Bulletin Board Archives


                     The Flexi-flyers flying again
                                                 by Cindy Scheopner

Steve Dixon

Steve Dixon shared the story of a recent cruise with two of his best friends since seventh grade at the December 3, 2013 meeting of the Cruising and Voyaging Society. When young, the three used to careen down a steep hill near his California home on a wheeled Flexi Flyer sled. This time, their adventure was to sail from Oahu to Molokai, Lanai and Maui. Steve enjoys inter-island cruising because “You can get up in the morning, have your coffee, have your breakfast, and then go there, get safely moored and get a good night’s sleep.”

They sailed from the Ala Wai small boat harbor on Oahu aboard Lanakila, Steve’s 44-foot Caribbean Sailing Yacht. The first stop was Hale O Lono Harbor on the south side of Molokai. On an earlier trip Steve tried side-tying to the wharf in Lono harbor but thought it seemed too shallow for his 6’6” draft.  Since then, when in Lono, he has

Lanakila,and crew

anchored out and taken the dinghy to shore.  Last year the Kaneohe Yacht Club was sponsoring a group cruise to Lono and the discussion was all about dropping an anchor in the deep mud in the bay, and Tahiti or Med-tying to the wharf.  So that is what Steve did on this cruise.  Steve says he probably won’t Tahiti tie to the Lono Wharf again because he was up adjusting anchor chain and dock lines and bow bumpers several times that night.  When the strong easterly trade winds kick up and roar through Lono Harbor, with the boat tied to the wharf in a North/South orientation, the boat just wants to sail into the concrete wharf.  And the deep, soft mud on the harbor bottom will let the anchor drag a bit until it is well set.  Steve says it is a lot easier to just anchor out, and put the dinghy or stand up paddle in the water for trips to and from shore.  “On the other hand, if well anchored, with plenty of rode out, it might be easy enough to Tahiti tie to the wharf, and just let the dock lines well out and move the boat 10-20 feet off the Wharf when the crew goes to bed.”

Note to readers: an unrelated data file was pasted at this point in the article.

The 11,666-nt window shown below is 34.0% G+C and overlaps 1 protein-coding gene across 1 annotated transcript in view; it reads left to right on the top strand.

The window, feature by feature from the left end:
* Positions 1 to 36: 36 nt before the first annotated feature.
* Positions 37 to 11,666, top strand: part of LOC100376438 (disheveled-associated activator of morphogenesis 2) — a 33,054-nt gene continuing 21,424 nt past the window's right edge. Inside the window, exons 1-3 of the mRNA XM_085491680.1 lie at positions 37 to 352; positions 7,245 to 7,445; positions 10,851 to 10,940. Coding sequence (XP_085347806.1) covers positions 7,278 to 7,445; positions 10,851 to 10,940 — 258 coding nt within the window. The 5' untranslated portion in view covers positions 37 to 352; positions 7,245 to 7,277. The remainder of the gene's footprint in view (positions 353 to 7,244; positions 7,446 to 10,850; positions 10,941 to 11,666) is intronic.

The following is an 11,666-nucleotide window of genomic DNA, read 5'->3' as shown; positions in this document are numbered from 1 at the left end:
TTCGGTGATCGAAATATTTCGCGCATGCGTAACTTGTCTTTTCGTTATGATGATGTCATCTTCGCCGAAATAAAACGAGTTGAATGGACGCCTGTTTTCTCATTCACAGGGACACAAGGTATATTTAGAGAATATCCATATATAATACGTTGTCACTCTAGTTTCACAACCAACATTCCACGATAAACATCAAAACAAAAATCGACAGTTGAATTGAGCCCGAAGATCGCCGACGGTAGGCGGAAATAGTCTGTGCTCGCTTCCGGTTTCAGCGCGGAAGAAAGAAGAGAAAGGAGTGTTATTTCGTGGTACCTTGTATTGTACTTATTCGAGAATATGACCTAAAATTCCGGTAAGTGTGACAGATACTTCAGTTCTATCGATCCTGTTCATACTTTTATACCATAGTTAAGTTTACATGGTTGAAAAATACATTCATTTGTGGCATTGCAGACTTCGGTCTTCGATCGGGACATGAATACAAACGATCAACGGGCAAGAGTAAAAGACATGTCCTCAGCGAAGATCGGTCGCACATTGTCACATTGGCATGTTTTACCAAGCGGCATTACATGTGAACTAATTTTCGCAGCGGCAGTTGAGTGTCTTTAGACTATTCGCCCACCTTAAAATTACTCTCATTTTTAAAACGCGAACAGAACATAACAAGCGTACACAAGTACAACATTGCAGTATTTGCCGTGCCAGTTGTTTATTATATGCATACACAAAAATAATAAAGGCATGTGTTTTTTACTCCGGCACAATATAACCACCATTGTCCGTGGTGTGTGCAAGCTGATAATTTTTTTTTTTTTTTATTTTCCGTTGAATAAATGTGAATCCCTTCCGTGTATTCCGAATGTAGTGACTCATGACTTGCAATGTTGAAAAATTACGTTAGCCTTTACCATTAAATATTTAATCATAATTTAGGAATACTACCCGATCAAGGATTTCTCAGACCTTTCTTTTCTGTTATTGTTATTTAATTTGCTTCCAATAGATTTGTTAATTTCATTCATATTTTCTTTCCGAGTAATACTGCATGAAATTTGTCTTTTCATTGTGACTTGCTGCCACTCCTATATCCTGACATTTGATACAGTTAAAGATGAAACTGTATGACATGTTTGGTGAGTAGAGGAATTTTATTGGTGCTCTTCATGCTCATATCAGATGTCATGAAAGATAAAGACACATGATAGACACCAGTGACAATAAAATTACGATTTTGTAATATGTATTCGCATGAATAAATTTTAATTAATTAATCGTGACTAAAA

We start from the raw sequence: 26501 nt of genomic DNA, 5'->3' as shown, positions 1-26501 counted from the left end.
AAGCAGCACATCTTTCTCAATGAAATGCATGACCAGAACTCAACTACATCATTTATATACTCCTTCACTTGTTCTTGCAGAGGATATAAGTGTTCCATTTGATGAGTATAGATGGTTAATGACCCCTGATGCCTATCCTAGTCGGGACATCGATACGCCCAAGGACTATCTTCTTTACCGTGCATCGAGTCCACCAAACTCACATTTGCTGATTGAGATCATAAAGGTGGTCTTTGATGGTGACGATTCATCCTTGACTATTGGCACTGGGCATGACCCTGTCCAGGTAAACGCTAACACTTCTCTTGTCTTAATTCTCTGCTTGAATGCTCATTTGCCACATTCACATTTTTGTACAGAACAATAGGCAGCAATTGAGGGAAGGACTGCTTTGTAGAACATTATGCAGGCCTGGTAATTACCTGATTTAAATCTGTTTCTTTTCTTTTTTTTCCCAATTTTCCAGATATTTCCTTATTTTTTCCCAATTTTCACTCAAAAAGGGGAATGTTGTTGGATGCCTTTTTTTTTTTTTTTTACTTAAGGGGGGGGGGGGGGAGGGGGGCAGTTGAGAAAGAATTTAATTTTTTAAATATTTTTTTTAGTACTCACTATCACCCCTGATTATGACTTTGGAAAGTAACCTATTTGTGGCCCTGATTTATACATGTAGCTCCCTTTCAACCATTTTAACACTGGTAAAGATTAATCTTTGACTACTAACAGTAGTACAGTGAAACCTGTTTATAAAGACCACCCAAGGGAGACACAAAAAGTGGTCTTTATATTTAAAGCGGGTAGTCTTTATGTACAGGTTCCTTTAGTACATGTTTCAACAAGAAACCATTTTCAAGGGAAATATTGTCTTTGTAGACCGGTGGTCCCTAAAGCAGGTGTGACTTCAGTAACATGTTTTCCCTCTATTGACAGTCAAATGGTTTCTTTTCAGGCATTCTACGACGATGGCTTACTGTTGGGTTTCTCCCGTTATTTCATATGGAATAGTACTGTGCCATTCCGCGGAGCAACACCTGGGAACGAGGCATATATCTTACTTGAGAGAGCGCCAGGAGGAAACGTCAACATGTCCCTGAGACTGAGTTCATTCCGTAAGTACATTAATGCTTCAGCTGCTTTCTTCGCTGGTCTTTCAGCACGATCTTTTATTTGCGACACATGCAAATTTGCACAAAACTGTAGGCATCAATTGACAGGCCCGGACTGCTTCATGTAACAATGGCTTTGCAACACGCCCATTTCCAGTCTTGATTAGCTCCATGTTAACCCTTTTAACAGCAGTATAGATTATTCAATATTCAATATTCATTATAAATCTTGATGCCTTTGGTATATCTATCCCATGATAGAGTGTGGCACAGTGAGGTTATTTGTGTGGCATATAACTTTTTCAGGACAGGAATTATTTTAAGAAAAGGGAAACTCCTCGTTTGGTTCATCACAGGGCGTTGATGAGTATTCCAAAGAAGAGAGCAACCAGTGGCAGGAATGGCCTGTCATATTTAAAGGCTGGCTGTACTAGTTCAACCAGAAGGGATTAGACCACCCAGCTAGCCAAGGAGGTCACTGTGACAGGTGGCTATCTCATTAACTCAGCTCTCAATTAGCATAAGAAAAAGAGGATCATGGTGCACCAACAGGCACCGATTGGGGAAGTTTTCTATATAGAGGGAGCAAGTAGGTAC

After tying up to the wharf in Lono, the crew and the two dogs went for a walk along the shore line.  One of the crew asked Captain Steve: “So what is there to do here in Lono”?  Steve said: ”We are doing it.”  So the next day, after coffee, breakfast, and a walk for the dogs, they sailed to Manele Bay, Lanai. “It was a thrilling beam-reach in 35 knots of wind with four to eight foot breaking seas,” Steve recalls. It took six to seven hours rounding Lanai on the south side. They sailed most of it but when the sun was going down and he wanted to get in before dark, they began to motor-sail.  Mooring in Manele Bay is more of a challenge now than it used to be, because the most recent tsunami dropped a lot of mud in the harbor.  Steve says they hit bottom in low tide, even after pulling back as far as possible off the slip wharf into the bay. 

Portland Pudgy dinghy

After a few lovely days in Lanai, they sailed for Lahaina.  The wind was sloppy in the channel so they motored most of the way. Steve says he always checks in with the Harbor Master  for a slip inside the Lahaina small boat harbor, but has only gotten one twice in twenty years. Rather than anchoring out in the Lahaina Roadstead, he prefers to anchor in Mala Bay, about a ten-minute walk to town and not as rolley at night. There were 20-30 boats but it wasn’t crowded. Mala Warf has a dinghy dock and boat ramp. His Portland Pudgy dinghy safely conveyed the three men and two dogs to shore. It is a rotomolded polyethylene dinghy, made from the same material as ocean kayaks.  Besides serving as the ship’s tender, The Portland Pudgy is intended to be a “pro-active unsinkable life boat that rows, motors, and sails well.